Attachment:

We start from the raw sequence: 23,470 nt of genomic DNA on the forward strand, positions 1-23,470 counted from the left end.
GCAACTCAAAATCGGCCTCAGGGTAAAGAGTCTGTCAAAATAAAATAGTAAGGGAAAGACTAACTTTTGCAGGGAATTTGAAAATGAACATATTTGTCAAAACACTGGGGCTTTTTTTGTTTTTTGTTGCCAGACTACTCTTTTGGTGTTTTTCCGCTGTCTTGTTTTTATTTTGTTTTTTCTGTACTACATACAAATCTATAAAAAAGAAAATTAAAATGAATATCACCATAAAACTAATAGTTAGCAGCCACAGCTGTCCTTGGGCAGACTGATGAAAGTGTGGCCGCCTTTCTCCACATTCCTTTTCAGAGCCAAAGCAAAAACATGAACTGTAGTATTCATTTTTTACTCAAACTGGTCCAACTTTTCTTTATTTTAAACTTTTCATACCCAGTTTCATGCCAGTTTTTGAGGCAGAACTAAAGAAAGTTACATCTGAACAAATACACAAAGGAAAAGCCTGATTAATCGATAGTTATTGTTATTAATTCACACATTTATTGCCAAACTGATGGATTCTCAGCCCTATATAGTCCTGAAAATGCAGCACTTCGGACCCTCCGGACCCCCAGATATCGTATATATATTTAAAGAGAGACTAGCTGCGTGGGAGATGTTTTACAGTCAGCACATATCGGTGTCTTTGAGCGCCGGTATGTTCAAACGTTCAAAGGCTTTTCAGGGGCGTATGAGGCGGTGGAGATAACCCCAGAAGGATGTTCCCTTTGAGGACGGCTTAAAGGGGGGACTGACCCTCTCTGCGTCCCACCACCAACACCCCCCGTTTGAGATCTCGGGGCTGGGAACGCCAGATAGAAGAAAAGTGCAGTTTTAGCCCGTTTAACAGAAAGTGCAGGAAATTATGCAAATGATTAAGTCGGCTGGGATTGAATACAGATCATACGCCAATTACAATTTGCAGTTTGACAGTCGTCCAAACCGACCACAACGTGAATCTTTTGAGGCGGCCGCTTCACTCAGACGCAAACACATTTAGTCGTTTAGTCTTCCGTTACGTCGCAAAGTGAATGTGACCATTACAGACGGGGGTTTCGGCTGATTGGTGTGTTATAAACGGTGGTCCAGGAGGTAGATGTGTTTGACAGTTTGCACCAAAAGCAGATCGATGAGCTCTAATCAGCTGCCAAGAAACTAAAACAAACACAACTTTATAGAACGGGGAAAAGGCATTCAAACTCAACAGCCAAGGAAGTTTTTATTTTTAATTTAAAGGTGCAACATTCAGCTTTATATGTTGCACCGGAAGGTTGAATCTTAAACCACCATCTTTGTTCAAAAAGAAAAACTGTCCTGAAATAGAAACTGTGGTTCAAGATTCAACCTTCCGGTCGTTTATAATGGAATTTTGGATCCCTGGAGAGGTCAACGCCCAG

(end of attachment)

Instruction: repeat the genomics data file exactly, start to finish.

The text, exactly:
We start from the raw sequence: 23,470 nt of genomic DNA on the forward strand, positions 1-23,470 counted from the left end.
GCAACTCAAAATCGGCCTCAGGGTAAAGAGTCTGTCAAAATAAAATAGTAAGGGAAAGACTAACTTTTGCAGGGAATTTGAAAATGAACATATTTGTCAAAACACTGGGGCTTTTTTTGTTTTTTGTTGCCAGACTACTCTTTTGGTGTTTTTCCGCTGTCTTGTTTTTATTTTGTTTTTTCTGTACTACATACAAATCTATAAAAAAGAAAATTAAAATGAATATCACCATAAAACTAATAGTTAGCAGCCACAGCTGTCCTTGGGCAGACTGATGAAAGTGTGGCCGCCTTTCTCCACATTCCTTTTCAGAGCCAAAGCAAAAACATGAACTGTAGTATTCATTTTTTACTCAAACTGGTCCAACTTTTCTTTATTTTAAACTTTTCATACCCAGTTTCATGCCAGTTTTTGAGGCAGAACTAAAGAAAGTTACATCTGAACAAATACACAAAGGAAAAGCCTGATTAATCGATAGTTATTGTTATTAATTCACACATTTATTGCCAAACTGATGGATTCTCAGCCCTATATAGTCCTGAAAATGCAGCACTTCGGACCCTCCGGACCCCCAGATATCGTATATATATTTAAAGAGAGACTAGCTGCGTGGGAGATGTTTTACAGTCAGCACATATCGGTGTCTTTGAGCGCCGGTATGTTCAAACGTTCAAAGGCTTTTCAGGGGCGTATGAGGCGGTGGAGATAACCCCAGAAGGATGTTCCCTTTGAGGACGGCTTAAAGGGGGGACTGACCCTCTCTGCGTCCCACCACCAACACCCCCCGTTTGAGATCTCGGGGCTGGGAACGCCAGATAGAAGAAAAGTGCAGTTTTAGCCCGTTTAACAGAAAGTGCAGGAAATTATGCAAATGATTAAGTCGGCTGGGATTGAATACAGATCATACGCCAATTACAATTTGCAGTTTGACAGTCGTCCAAACCGACCACAACGTGAATCTTTTGAGGCGGCCGCTTCACTCAGACGCAAACACATTTAGTCGTTTAGTCTTCCGTTACGTCGCAAAGTGAATGTGACCATTACAGACGGGGGTTTCGGCTGATTGGTGTGTTATAAACGGTGGTCCAGGAGGTAGATGTGTTTGACAGTTTGCACCAAAAGCAGATCGATGAGCTCTAATCAGCTGCCAAGAAACTAAAACAAACACAACTTTATAGAACGGGGAAAAGGCATTCAAACTCAACAGCCAAGGAAGTTTTTATTTTTAATTTAAAGGTGCAACATTCAGCTTTATATGTTGCACCGGAAGGTTGAATCTTAAACCACCATCTTTGTTCAAAAAGAAAAACTGTCCTGAAATAGAAACTGTGGTTCAAGATTCAACCTTCCGGTCGTTTATAATGGAATTTTGGATCCCTGGAGAGGTCAACGCCCAG